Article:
Container farms add local flavor to fresh fruit production
French startup Agricool believes the fruit flown around the world and stacked onto supermarkets shelves ain't what it used to be, so it has hatched a plan to recapture the authentic flavors of yesterday's fresh produce. The company has just raised €4 million (US$4.2 million) in funding to develop specialized shipping containers that can be used to grow full-flavored fruit a little closer to home.
The firm's fresh fruit approach sets it apart from similar shipping container farm outfits like Cropbox and Freight Farms, which typically focus on leafy greens. The first fruit that Agricool is focusing on is the strawberry, a produce it says is the poster-boy for tasteless supermarket fruit.
Agricool kits out its shipping containers as hydroponic growing units, designed to optimize growing conditions like nutrient levels, irrigation, LED lighting and CO2. The air drawn in from outside is filtered in an effort to minimize the possibility of pollution entering the containers.
"We have 30 engineers in house, working all day to improve the technology," company co-founder Guillaume Fourdinier explains to New Atlas. "If you don't do that, you are only able to grow leafy greens. Our mission is to bring back taste in our fruits and vegetables, and we don't feel that it has been lost for leafy greens."
Vertical grow-walls, rather than stacked trays, are used as this is said to make it possible to grow more per square meter, with each container able to house more than 4,000 strawberry plants. Agricool says each container can produce 120 times more than would be the case on the same area of a field. The crops produced are also claimed to be more vitamin-rich, free of harmful chemicals and pesticides and conveniently, don't need washing before they're eaten.
The closed loop system employed for water and nutrients uses 90 percent less water than would be required for conventional cultivation and only electricity from renewable sources is used. What's more, the basic tending of the containers can be done by people with no experience in farming, while Agricool actually monitors the health of the crop and controls water and nutrient feeds remotely.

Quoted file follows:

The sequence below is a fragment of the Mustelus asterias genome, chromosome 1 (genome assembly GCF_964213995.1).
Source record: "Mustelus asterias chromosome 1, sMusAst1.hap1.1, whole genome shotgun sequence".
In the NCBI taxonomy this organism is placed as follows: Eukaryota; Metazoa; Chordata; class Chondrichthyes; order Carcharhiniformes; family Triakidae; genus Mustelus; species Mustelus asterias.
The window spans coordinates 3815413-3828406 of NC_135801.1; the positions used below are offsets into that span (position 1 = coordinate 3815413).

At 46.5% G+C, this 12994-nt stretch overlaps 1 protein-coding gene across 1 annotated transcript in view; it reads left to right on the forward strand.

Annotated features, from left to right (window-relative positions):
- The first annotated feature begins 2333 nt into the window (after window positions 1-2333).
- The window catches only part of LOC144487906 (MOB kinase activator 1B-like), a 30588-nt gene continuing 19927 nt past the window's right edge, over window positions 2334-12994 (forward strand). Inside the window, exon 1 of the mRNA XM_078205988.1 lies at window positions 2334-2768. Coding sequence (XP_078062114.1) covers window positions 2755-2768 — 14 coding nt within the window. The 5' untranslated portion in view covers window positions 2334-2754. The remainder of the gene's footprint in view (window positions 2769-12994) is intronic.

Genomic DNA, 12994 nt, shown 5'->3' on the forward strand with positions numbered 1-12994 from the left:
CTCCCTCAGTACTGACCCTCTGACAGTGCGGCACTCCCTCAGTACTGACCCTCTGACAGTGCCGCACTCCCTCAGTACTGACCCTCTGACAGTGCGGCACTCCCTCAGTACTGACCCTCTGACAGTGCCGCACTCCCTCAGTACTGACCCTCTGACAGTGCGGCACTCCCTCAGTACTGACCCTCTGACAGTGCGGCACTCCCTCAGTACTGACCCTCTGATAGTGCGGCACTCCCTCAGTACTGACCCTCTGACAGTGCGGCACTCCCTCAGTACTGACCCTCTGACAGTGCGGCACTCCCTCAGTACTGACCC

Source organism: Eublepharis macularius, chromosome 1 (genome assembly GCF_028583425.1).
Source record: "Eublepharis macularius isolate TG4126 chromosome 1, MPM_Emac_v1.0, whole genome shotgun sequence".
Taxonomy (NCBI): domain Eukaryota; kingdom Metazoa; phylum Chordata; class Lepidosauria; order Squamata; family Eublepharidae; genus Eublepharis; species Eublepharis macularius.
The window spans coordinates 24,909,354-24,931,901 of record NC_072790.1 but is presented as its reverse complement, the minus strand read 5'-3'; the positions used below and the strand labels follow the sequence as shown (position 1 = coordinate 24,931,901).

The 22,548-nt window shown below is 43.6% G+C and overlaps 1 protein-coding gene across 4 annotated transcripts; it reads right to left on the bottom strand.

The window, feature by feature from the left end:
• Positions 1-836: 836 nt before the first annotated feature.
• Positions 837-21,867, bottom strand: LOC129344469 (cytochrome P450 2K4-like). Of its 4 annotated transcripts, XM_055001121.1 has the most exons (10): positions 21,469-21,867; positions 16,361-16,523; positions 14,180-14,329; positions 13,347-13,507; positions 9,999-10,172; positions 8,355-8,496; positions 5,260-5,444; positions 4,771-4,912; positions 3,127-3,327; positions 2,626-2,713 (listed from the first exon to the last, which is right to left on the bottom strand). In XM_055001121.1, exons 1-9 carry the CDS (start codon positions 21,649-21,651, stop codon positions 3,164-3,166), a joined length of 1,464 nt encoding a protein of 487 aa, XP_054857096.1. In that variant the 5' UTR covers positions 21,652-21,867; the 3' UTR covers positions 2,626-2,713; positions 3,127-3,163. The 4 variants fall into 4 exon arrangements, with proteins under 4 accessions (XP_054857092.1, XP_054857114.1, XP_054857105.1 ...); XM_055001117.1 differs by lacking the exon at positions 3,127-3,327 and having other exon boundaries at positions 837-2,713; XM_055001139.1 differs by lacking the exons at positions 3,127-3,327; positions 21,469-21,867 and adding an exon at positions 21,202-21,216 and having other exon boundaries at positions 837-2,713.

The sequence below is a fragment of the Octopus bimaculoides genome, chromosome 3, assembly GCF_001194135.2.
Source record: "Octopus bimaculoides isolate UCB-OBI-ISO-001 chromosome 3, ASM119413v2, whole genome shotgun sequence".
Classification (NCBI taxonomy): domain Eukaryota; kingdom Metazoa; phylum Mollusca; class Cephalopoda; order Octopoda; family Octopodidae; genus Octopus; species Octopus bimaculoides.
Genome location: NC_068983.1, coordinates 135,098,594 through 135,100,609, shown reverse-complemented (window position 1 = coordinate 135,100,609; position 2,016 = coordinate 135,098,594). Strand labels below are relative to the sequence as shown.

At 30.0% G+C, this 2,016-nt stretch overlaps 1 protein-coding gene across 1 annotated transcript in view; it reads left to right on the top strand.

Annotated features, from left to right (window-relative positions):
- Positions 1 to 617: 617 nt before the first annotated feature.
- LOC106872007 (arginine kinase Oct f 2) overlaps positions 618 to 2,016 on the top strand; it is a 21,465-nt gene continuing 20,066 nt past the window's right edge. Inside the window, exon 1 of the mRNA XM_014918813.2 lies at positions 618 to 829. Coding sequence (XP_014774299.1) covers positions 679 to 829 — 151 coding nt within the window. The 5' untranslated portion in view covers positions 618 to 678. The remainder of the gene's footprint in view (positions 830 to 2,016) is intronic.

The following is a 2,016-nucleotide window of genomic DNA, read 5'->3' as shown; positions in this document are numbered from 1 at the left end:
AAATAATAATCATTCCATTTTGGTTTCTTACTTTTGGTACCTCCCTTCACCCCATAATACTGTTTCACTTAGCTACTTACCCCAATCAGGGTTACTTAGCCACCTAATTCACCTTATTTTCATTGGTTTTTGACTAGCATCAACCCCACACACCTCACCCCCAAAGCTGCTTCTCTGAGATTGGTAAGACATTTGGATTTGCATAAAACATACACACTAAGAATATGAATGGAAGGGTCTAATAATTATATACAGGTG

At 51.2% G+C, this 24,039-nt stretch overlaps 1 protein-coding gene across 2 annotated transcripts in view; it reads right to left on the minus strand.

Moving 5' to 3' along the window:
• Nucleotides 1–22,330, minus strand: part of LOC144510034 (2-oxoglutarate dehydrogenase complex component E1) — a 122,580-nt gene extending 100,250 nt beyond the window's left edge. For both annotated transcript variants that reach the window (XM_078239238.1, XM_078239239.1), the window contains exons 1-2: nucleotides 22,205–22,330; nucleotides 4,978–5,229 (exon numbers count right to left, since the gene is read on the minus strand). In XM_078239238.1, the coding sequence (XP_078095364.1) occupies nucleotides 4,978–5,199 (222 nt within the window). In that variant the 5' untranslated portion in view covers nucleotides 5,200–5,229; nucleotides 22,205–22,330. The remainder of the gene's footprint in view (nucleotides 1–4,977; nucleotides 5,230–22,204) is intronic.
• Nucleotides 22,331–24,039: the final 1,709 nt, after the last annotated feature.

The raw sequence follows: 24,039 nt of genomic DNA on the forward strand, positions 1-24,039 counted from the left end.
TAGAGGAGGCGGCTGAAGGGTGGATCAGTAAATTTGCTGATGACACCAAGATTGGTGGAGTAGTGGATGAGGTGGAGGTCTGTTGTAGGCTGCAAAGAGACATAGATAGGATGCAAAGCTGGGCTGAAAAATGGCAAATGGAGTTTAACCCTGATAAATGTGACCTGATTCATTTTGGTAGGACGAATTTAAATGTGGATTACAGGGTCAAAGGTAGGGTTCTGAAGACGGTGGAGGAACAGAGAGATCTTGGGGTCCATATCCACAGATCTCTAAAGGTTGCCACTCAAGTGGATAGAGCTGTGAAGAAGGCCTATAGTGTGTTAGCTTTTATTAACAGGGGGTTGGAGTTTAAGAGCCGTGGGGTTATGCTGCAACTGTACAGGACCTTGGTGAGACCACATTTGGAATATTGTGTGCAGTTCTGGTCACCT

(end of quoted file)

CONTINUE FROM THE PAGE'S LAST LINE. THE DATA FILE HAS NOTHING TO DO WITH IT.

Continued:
Only 30 sq m (323 sq ft), or the area of two car parking spaces, is required for each container. It is hoped that this distributed mode of growing can ultimately serve whole urban areas, while also helping to cut transportation time, costs and emissions.
Agricool was founded last year by Fourdinier and his colleague Gonzague Gru, both children of farming parents, because they couldn't find high-quality fruit and vegetables in cities. This, they say, is because crops are harvested too soon so that they don't spoil during transport and because they're chosen for their ability to travel, rather than for taste.
The firm's first prototype was installed in Bercy, in the 12th arrondissement of Paris, France, late last year and there are now three prototypes in operation. It has spent this year conducting research and development, and the new funding will be used to speed up Agricool's growth, with the goal for next year to roll-out 75 containers, distribute 91 tons of strawberries and begin work on two new types of crop.